At 62 years old, she is a well-known waste collector who does the job not to earn a living, but to use her earnings for the benefit of others in Phu Thuong Commune, the central province of Thua Thien Hue.
Nguyen Thi Doi said she resorted to her unusual vocation about four years ago when, on the way to a pagoda festival, she came across an old woman who collected wasted plastic bags to earn some money to meet her own expenses and be able to buy some sweets for her grandchildren.
The woman's story inspired Doi to do the same to earn money for charities that she had contributed to for many years.
However, the work is not as easy it sounds, said Doi, who lives with her children and grandchildren.
In the first month, she only managed to collect a little more than a kilogram of plastic bag waste, she said.
Doi then remembered the waters full of waste bags at the Thuan An fishing port, and she collected nearly 15 kilograms of bags on her first day of working there.
"After that, whenever I see wasted plastic bags at the port, I would feel very happy. My fish trading friends can sometimes suffer losses, but I always gain benefits from collecting waste," she said.
The old woman said sometimes there were so many bags that she had to work from early in the morning until 1-2 p.m. without taking a break, or call her children for help.
"My children are familiar with it, so whenever I call them, they would know that I'm asking them to help collect waste. If we don't collect them, others would burn them or let them drift back into the sea, and the sea would be polluted."
Doi said local seafood traders also give her waste bags for free when they learnt about her charitable work.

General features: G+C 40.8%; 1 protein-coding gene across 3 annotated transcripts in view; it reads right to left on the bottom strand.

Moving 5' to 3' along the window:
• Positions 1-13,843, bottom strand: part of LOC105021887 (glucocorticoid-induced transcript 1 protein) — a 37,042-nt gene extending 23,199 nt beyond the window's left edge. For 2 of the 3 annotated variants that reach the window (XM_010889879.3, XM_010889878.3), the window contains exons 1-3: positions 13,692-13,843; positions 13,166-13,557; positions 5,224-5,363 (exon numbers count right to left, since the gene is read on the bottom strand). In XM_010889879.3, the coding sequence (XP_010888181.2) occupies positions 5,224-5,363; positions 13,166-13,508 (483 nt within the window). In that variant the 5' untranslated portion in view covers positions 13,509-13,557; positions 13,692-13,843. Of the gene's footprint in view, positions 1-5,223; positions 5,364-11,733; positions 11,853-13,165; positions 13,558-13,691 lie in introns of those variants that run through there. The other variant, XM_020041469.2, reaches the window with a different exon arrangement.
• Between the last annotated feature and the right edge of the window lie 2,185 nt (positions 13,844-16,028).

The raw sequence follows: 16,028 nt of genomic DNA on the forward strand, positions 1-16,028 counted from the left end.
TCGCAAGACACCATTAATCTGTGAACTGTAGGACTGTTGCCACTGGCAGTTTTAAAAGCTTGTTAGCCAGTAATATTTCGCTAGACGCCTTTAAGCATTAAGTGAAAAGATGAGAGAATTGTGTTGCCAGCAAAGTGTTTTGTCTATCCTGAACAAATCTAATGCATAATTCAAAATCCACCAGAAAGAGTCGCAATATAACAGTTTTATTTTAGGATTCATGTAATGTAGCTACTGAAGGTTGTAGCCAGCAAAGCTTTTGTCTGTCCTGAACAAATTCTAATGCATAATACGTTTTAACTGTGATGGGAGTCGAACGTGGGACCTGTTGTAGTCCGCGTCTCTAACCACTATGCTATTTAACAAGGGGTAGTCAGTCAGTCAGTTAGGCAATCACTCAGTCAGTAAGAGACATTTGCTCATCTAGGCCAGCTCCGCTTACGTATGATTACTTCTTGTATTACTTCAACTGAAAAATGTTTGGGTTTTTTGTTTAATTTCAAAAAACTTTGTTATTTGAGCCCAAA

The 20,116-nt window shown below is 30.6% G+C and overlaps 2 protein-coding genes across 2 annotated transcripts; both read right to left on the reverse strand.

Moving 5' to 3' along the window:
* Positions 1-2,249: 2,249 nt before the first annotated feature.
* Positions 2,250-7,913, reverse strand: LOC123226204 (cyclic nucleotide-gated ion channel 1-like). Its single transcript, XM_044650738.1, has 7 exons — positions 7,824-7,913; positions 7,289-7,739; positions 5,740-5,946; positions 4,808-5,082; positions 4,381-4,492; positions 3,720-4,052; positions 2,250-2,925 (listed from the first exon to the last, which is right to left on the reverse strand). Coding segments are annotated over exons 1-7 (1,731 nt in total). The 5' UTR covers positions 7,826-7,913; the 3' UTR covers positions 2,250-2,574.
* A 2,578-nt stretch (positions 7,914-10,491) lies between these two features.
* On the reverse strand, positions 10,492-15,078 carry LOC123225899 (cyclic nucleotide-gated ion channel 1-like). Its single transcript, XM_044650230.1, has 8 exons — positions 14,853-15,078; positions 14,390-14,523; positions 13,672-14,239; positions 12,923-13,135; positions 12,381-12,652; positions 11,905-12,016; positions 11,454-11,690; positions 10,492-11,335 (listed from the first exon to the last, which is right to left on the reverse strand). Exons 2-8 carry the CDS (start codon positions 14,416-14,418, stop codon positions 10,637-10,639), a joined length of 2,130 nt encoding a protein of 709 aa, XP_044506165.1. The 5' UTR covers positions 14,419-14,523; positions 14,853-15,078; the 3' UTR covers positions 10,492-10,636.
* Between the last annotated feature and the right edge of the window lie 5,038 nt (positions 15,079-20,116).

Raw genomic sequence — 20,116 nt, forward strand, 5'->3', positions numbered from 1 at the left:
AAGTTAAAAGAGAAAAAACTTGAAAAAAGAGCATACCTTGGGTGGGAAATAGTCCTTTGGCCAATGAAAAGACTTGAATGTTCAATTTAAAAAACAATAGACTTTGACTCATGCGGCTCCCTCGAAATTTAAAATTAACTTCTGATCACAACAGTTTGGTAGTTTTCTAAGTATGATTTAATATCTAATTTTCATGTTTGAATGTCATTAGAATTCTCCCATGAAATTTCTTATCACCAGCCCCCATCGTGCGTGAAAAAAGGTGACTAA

She said in the early days, she would collect bags and give them all to a local woman so the latter could clean them and sell them. But a couple of months later, Doi found that the woman cheated her and the money was not given to charity
Since then Doi and her children have been doing everything on their own - collecting bags, cleaning them at home, and selling them.
At first they couldn't find anyone to sell the bags without being asked to lower prices for various reasons, Doi said that she planned to quit the venture in despair.
However, a friend of her son once came to visit the family and found the bags were maintained well, so he introduced them to a factory recycling plastic bags in Hue town. Knowing Doi's real motive, the factory agreed to buy plastic bags at stable prices, between VND14,000-15,000 (US$0.67-0.71) per kilogram.
Doi said when she has collected several hundred kilos of the bags, she would call the factory to collect them. During the winter, the factory keeps asking her for wasted bags, but "due to rains and wind, we can't dry bags, so we don't dare sell them. Moreover, the source of plastic bags at the port is already stable," she said.
With the earnings from selling waste bags, Doi has more money to give charities, and organize visits to old people's homes and orphanages and give them gifts. She also asks her children to save up in case her earnings aren't enough.
"What Doi does is really respectable and admirable," said Le Viet Thinh, head of the hamlet where Doi resides.
Meanwhile, Linh, who trades in seafood in Phu Vang, praised Doi for her environmental protection efforts. "She totally deserves some environmental award," he said.
But, Doi said she never thinks about awards, but "I only want to collect waste plastic bags to do something good."
She said some young people teased her by asking her to teach them to collect waste so she can retire, but "I think as long as my health is good, I'll continue doing it."